All the essay prompts for the Common Application ask you to provide evidence of your personal growth, in some ways. This prompt, however, makes this request more explicit. Here you are asked to look at your circumstances, point of view, and personal understanding, and then provide evidence on how these things might have changed due to some accomplishment, event, or realization. Then you go on to reflect on these changes
Discuss an accomplishment or event or realization that sparked a period of personal growth and a new understanding of yourself or others.
Personal Growth and Understanding
As we grow older, we find that in some situations we feel—or are treated—as children, while in other situations we feel more like adults. Sometimes this transition is subtle, as in how other adults begin to treat you with greater seriousness in restaurants, at the post office, and in other public places. Sometimes, however, this transition can seem more abrupt, as in the day you get your driver’s license or register to vote for the first time. Religion often marks this transition (first communions, bar mitzvahs), as do particular cultures (quinceañeras, debutante balls). This prompt asks you to more closely examine your own transition from childhood to adulthood. Granted, for all of us, this transition is slow and gradual (and frankly, sometimes even we are not sure we have completely transitioned to adulthood!). But no matter our age, religion, or culture, this transition is punctuated by some memorable stories—stories that you are being asked to share with your readers.
Accomplishment or Event
The transition to adulthood is marked by both accomplishments and events. An accomplishment is something that you achieved through hard work. An event, on the other hand, is a happening in which you may have been more passive, but nonetheless marks a very important milestone in your life. Some of these accomplishments and events are formal (e.g., learning Hebrew and reciting the Torah before your congregation in a ceremony before your friends and family). Some of these accomplishments and events are informal (e.g., you finally looked old enough that when you entered a restaurant with your parents, the hostess no longer gave you the kiddie menu). College admissions folks do not care so much about the exact nature of these accomplishments or events; rather they care about how you tell an interesting story about your transition to adulthood.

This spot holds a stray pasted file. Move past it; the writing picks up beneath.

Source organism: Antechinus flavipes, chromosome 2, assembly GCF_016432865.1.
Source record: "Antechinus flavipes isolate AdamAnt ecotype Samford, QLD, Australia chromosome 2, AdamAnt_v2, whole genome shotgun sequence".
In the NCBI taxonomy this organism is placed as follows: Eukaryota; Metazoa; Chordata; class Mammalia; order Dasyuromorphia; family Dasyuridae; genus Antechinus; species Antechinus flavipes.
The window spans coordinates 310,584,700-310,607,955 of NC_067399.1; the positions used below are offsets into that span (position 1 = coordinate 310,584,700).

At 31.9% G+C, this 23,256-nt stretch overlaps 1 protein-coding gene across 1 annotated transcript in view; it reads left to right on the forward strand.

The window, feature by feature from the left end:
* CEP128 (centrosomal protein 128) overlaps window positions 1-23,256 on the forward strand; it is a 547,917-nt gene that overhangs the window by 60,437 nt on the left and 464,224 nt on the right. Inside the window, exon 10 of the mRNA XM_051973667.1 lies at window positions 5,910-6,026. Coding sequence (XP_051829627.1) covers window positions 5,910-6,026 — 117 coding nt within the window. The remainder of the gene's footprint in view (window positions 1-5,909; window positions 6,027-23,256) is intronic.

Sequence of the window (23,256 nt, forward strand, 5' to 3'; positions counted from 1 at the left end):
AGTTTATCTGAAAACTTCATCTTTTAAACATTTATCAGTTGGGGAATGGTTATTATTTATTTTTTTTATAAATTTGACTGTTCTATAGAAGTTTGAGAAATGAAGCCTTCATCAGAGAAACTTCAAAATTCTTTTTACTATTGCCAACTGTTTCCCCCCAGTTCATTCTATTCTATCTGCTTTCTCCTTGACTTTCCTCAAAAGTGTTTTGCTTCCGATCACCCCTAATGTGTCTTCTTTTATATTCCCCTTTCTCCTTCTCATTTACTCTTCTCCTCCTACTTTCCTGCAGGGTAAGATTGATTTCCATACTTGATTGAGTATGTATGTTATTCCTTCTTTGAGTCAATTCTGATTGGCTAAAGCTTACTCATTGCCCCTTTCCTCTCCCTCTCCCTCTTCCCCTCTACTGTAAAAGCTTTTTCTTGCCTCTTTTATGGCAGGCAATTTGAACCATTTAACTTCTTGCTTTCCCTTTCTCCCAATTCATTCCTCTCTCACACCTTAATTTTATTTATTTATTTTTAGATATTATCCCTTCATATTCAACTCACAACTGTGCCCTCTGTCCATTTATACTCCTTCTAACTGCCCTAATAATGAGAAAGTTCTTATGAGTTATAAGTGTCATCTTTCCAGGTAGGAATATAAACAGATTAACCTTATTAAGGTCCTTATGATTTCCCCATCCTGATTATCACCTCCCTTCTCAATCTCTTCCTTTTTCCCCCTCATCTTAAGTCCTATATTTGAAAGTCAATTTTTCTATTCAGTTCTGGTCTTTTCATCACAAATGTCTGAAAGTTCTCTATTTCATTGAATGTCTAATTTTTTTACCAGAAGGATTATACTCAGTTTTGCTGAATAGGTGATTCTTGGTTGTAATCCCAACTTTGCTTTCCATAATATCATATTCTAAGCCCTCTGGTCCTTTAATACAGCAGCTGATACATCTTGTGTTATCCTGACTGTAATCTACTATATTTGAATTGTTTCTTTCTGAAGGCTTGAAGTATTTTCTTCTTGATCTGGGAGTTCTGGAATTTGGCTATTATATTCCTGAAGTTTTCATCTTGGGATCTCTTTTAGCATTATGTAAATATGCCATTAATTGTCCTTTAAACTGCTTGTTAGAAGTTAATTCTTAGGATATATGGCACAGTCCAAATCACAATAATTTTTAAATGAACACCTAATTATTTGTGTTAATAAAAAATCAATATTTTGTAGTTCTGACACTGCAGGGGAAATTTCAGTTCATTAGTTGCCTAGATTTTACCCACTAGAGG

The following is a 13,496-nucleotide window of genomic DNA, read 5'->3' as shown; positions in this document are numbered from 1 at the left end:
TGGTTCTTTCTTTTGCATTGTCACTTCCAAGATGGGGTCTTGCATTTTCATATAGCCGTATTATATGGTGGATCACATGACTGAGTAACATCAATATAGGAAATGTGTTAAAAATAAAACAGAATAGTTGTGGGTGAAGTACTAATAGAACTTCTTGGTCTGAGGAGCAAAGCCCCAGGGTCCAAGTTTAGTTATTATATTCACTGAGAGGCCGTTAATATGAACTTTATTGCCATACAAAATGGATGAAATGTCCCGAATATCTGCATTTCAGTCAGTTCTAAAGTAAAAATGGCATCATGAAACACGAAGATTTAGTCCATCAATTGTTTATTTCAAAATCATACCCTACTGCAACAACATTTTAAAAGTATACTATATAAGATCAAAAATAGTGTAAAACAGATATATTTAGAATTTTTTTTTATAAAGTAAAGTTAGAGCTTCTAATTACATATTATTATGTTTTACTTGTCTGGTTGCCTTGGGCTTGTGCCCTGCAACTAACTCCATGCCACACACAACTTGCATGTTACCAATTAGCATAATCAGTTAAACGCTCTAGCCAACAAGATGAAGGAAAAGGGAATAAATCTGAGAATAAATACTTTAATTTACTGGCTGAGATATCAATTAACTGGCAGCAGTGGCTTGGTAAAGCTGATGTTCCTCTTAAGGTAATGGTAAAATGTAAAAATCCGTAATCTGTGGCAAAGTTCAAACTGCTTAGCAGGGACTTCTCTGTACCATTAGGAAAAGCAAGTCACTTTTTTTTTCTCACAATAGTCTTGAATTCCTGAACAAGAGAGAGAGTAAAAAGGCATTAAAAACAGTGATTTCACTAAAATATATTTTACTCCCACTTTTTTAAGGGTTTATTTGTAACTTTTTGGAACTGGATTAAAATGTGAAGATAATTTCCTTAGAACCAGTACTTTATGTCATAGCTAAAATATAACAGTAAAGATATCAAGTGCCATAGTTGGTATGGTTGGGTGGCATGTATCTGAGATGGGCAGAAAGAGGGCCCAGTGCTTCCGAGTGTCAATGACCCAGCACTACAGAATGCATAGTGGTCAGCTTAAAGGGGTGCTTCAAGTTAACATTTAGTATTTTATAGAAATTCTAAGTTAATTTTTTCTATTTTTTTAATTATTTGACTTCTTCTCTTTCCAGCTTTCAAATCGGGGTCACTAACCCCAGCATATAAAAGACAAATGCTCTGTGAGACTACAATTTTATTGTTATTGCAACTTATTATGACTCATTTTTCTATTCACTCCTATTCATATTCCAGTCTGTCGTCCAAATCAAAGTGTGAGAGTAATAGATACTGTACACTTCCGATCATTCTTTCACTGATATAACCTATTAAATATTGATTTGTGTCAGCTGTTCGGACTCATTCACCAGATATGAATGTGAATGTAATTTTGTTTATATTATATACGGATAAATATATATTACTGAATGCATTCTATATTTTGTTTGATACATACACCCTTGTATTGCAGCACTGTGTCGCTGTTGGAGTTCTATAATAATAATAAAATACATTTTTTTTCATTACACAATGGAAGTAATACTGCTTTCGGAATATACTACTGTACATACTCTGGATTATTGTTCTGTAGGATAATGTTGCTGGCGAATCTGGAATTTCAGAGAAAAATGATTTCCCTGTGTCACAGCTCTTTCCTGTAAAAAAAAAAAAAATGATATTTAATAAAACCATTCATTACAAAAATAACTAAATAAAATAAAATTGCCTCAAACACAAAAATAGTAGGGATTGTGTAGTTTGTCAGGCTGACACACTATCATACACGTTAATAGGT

Unlike an accomplishment or event, a realization can have no outward manifestation that others can see or experience. You may, instead, experience some sort of internal “Aha!” moment. Your understanding changes. You see yourself—or others—in a completely new light. Perhaps you shared this realization with others, or perhaps it is one that is intensely private. But the change or transition is real, because it leads to a new and different understanding of yourself and the world around you.
At first glance, this prompt doesn’t seem to have a story at the heart of it. However, the focus is on a transition, which implies a description of “before” and “after” this event, accomplishment, or realization. So you should retell the story briefly to help your reader understand the transition. As with the other prompts, you should then go on to put this event, accomplishment, or realization into a larger context. You need to interpret this story for your reader through analysis and synthesis. By focusing your “discussion” of what happened after this event, accomplishment, or realization, you can give your reader a sense of your increasing maturity and your priorities, values, and personality.
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